Homo Economicus vs. Homo Islamicus
What can Homo Economicus say to this Homo Islamicus? The latter you would gladly let into your home; the former you would teach your children to stay away from. And yet, our economic models are based upon the psychopathic Homo Economicus. Is it any surprise then that we are being turned into callous, pleasure-seeking machines? Is it any surprise that society is fracturing, one against the other, all in the pursuit of money? We are given Capital as our god. Every class, every group, now struggles with each other in a Darwinian fight for existence. Where is the place for love, sympathy, self-sacrifice?
It should be clear now that an economic system cannot be modelled through a purely mathematical, cold-hearted lens. Economics is a moral science in which the paramount element is the intention of economic agents. If a government, guided by a capitalist logbook, changes the incentive structure of society to align with the assumption that human nature is selfish, then one can be sure that human beings will begin to act exactly in that way. The Homo Economicus is thus a self-fulfilling prophecy. The more we follow such a model, the more we become it.
If, however, we avoid modelling society as a loose collection of psychopaths, then we once more give humanity room to breathe. We can then create a system which allows the acquisition of wealth, while having mechanisms to ensure its equitable distribution. We allow for society’s inevitable inequalities while promoting philanthropy. We allow loan-giving, while prohibiting profiteering.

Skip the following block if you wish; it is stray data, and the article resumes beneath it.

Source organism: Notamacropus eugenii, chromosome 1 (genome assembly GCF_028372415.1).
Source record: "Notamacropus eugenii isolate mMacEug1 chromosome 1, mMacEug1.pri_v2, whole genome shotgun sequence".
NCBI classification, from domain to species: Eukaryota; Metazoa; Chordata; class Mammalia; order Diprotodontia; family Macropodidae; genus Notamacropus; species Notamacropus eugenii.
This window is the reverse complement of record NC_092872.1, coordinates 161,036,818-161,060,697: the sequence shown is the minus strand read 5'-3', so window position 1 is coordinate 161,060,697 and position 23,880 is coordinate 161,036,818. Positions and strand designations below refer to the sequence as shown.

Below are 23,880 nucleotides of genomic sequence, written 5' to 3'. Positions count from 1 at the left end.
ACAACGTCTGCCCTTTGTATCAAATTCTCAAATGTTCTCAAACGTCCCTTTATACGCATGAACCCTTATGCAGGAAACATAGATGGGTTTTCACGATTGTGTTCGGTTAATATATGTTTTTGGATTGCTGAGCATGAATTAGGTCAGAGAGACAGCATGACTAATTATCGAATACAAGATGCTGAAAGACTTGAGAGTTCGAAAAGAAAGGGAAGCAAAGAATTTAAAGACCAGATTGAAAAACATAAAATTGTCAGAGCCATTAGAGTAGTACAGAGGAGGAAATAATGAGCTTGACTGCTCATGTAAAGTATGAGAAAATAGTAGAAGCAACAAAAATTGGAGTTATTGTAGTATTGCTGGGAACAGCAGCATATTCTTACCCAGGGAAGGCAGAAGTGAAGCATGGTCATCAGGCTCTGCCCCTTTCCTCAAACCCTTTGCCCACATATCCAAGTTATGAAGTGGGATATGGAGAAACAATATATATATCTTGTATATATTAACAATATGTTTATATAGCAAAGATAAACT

The Islamic economic system does just this, with its perfect balance between individual achievement and collective responsibility. It eliminates debt-based finance while promoting equity finance. It gives us a marginal wealth tax, while promising divine reward for charity. It ensures that national goods are nationalised, and that markets are kept regulated without undue interference.
As for the individual, it provides a moral and spiritual incentive structure that teaches us to fulfil our responsibilities to others before we start advocating for our rights. The macro-system of beneficent governance thus harmonises with the micro-system of individual virtue, producing a world in which humans are allowed to be human.
Such a world is a better world. But whether Homo Economicus will accept it gladly, remains to be seen.
Watch & Read More:
 Le Goff, J. (1990), Your Money or Your Life: Economy and Religion in the Middle Ages, Zone Books, New Books, p. 9, transled by Patricia Ranum.
 Esprit, J. (1996) Of the Falsehood of Human Virtues (1678), Aubier, Paris, French Edition, p. 309;
La Rochefoucauld, Reflections; or Sentences and Moral Maxims (1664), Maxim no. 89, French Edition.
 Mandeville, B. (1732), The Fable of the Bees or, Private Vices, Publick Benefits; Smith, A. (1776), An Inquiry Into the Nature and Causes of the Wealth of Nations; Bentham, J. (1789), Introduction to the Principles of Morals and Legislation.
 Ahmad, M. N. (1970), « Islamic Economic Order », Review of Religions, p. 149.
 See for instance, The Holy Bible, Matthew 5: 42 or Isaias, 58: 7.